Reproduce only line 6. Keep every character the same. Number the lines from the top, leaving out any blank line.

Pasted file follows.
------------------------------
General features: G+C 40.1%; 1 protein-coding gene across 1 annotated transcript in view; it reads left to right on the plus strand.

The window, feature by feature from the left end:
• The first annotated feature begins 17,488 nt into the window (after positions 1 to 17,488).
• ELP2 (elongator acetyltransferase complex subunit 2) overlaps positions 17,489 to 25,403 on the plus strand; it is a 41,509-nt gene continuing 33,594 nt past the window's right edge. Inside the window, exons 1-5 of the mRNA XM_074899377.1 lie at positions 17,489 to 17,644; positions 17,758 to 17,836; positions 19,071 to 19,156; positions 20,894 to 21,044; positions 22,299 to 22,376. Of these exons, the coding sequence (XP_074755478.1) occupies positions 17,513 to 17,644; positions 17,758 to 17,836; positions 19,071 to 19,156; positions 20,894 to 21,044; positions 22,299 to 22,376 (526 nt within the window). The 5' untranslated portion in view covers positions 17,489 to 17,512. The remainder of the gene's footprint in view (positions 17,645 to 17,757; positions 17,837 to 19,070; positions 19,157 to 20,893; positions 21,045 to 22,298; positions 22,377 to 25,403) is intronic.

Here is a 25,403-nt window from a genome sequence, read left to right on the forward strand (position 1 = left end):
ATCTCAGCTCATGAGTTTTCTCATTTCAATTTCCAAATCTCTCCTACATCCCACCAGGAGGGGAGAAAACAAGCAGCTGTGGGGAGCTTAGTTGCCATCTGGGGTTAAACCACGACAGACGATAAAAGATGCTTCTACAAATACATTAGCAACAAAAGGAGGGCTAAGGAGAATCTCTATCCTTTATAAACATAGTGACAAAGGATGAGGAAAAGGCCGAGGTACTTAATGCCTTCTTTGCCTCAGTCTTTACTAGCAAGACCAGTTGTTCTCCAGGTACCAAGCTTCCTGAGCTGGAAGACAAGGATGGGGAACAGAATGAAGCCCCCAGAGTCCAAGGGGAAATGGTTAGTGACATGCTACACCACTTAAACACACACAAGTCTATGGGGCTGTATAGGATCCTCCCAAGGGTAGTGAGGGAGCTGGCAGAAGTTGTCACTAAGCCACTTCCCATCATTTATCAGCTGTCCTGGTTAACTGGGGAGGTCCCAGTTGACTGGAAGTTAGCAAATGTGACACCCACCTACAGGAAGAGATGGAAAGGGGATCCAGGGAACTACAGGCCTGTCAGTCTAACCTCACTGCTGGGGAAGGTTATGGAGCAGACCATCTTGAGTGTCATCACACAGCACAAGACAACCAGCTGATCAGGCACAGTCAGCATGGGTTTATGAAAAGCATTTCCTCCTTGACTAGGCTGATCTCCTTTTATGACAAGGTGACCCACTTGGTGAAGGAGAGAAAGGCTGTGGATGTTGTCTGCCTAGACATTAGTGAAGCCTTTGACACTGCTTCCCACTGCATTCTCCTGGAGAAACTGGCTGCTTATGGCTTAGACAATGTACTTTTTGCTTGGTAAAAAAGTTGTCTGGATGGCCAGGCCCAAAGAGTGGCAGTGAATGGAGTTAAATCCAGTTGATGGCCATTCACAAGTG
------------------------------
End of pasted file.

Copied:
ATCTCAGCTCATGAGTTTTCTCATTTCAATTTCCAAATCTCTCCTACATCCCACCAGGAGGGGAGAAAACAAGCAGCTGTGGGGAGCTTAGTTGCCATCTGGGGTTAAACCACGACAGACGATAAAAGATGCTTCTACAAATACATTAGCAACAAAAGGAGGGCTAAGGAGAATCTCTATCCTTTATAAACATAGTGACAAAGGATGAGGAAAAGGCCGAGGTACTTAATGCCTTCTTTGCCTCAGTCTTTACTAGCAAGACCAGTTGTTCTCCAGGTACCAAGCTTCCTGAGCTGGAAGACAAGGATGGGGAACAGAATGAAGCCCCCAGAGTCCAAGGGGAAATGGTTAGTGACATGCTACACCACTTAAACACACACAAGTCTATGGGGCTGTATAGGATCCTCCCAAGGGTAGTGAGGGAGCTGGCAGAAGTTGTCACTAAGCCACTTCCCATCATTTATCAGCTGTCCTGGTTAACTGGGGAGGTCCCAGTTGACTGGAAGTTAGCAAATGTGACACCCACCTACAGGAAGAGATGGAAAGGGGATCCAGGGAACTACAGGCCTGTCAGTCTAACCTCACTGCTGGGGAAGGTTATGGAGCAGACCATCTTGAGTGTCATCACACAGCACAAGACAACCAGCTGATCAGGCACAGTCAGCATGGGTTTATGAAAAGCATTTCCTCCTTGACTAGGCTGATCTCCTTTTATGACAAGGTGACCCACTTGGTGAAGGAGAGAAAGGCTGTGGATGTTGTCTGCCTAGACATTAGTGAAGCCTTTGACACTGCTTCCCACTGCATTCTCCTGGAGAAACTGGCTGCTTATGGCTTAGACAATGTACTTTTTGCTTGGTAAAAAAGTTGTCTGGATGGCCAGGCCCAAAGAGTGGCAGTGAATGGAGTTAAATCCAGTTGATGGCCATTCACAAGTG